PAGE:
Different factors can predict schizophrenia in about 80 percent of youth who are at high risk of developing this illness. Symptoms include isolating oneself and withdrawal from others, unusual thoughts and suspicions and a family history of psychosis. A diagnosis is reached by observing the symptoms for six months. Two or more symptoms (hallucinations, delusions, disorganized speech, catatonic or grossly disorganized behavior) must last for at least one month, but bizarre delusions or consistent hallucinations can be another clear indicator. Drug screening will be done, to determine that this is not the cause, as will screening for other psychological disturbances (such as depressions) and family history will also be examined. Abnormal brain scans or blood chemical imbalances are now being researched to further understand genetic and environmental causes, in the hopes that better early diagnosis and intervention can decrease damage done to brains by recurring psychotic episodes. 

 It’s been observed that early signs in children may be difficult to detect because this disease is not as usual in young children as in adolescents. Affected children may not be able to distinguish dreams or television from reality, have invisible friends and may seem shy as they withdraw into their own little world, away from those who used to be their friends. Teachers are often the first people to notice these symptoms. Treatment of children combines medicine, individual and family therapy and specialized programs (e.g at school) to help them cope. Psychiatric medication may also help when monitored by a child and adolescent psychiatrist.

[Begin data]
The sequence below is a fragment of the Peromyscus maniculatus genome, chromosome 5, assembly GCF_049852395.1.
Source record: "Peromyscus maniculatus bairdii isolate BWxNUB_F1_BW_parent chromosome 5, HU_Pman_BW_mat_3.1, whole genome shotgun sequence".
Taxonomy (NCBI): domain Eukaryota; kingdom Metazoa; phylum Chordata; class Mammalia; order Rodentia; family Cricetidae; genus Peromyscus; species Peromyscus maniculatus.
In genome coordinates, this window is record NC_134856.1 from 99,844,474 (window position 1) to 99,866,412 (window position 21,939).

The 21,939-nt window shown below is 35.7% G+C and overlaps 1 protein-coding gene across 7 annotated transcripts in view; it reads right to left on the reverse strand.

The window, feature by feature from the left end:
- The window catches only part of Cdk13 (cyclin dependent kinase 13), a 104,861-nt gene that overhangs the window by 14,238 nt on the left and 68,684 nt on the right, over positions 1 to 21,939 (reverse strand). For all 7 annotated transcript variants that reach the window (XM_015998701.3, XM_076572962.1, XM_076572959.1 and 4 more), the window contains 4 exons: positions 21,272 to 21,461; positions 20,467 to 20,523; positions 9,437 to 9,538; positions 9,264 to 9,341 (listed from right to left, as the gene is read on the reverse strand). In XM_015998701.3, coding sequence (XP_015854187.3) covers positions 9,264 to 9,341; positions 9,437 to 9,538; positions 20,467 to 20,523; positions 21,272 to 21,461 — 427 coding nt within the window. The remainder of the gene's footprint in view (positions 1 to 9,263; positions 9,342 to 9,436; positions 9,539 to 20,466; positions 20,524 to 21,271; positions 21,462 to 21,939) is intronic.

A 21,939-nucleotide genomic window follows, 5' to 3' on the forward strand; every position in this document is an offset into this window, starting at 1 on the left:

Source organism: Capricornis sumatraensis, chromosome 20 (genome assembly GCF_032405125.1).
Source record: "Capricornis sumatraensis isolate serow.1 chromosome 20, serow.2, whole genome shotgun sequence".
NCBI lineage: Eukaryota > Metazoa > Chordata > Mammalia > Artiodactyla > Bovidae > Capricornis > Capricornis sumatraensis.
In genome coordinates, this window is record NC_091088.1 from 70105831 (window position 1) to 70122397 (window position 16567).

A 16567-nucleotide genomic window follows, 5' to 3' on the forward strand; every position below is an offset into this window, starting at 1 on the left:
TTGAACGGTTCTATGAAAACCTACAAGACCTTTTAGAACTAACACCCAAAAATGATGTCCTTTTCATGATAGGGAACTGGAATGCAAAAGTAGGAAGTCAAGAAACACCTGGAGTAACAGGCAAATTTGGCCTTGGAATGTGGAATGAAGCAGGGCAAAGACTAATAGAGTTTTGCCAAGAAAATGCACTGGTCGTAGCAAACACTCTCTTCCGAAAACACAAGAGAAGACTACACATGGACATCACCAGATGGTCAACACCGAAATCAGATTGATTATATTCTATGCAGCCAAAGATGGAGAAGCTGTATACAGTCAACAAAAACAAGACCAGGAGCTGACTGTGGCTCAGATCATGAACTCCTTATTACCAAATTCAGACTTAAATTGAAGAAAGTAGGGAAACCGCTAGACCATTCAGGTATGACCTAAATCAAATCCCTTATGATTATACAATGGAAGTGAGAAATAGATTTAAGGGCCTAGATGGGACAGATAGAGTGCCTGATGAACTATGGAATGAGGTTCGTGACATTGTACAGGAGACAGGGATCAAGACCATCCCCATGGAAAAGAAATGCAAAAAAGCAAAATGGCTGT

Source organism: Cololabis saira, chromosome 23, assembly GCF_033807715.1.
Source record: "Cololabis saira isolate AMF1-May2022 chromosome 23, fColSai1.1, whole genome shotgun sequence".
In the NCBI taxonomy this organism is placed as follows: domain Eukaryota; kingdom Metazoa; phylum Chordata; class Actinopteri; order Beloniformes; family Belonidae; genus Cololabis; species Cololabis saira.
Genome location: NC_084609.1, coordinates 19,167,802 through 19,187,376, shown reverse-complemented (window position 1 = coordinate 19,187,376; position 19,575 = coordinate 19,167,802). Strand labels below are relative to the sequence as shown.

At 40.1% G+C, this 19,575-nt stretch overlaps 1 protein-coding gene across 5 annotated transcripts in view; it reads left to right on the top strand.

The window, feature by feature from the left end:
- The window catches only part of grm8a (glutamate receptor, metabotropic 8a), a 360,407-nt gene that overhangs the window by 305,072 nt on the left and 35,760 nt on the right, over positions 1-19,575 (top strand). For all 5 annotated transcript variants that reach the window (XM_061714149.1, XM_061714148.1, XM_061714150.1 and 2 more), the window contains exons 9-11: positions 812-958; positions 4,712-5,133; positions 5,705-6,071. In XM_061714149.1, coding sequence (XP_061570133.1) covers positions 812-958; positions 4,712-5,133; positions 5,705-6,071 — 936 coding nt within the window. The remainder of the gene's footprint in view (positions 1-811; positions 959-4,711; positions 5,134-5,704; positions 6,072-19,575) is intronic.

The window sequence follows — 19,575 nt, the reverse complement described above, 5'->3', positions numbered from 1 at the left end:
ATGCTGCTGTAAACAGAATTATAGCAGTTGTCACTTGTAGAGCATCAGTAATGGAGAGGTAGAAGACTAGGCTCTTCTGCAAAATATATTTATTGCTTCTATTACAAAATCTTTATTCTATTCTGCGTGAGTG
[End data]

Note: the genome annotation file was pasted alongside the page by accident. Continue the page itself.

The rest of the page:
The caregiver is key to the health of a person living with schizophrenia. Their care, support and stability are essential, along with medicine, therapy and interventions. A plan of care can be established involving work or school and relationship goals. Caregivers go to the doctor with their charges, keeping in contact with healthcare professionals and maintaining a daily routine at home. They help with daily activities, make sure the person is taking their medicine, watch carefully for worsening symptoms, discuss how to support the treatment plan and ensure a healthy lifestyle. With their help and by sticking to the treatment, schizophrenics can lead happy, fulfilling lives.

Support groups can also be invaluable for the caregiver and for those suffering from the disease. The National Alliance on Mental Illness (NAMI) hosts a Hearts and Minds program to offer support to families, recognizing their crucial benefit to recovery. Family-to-Family groups may be found in most states, in multiple languages. Part of rehabilitation involves making and achieving goals through psychiatric rehabilitation, to recover meaning and value through work, education, socialization and autonomy, eventually helping individuals live in independent housing and pursue education while getting training in relationships and social interaction. This is also where programs such as the Program for Assertive Community Treatment (PACT) may be of most benefit, if offered in your state.

If an individual shows signs of the threat of a relapse, a mental  health specialist who best knows the person can adjust medication, discuss coping strategies or suggest a change in the support system. Schizophrenia may be chronic, and there may not yet be a cure, but research, early diagnosis and treatment plus support and stability can be the best way to combat this condition.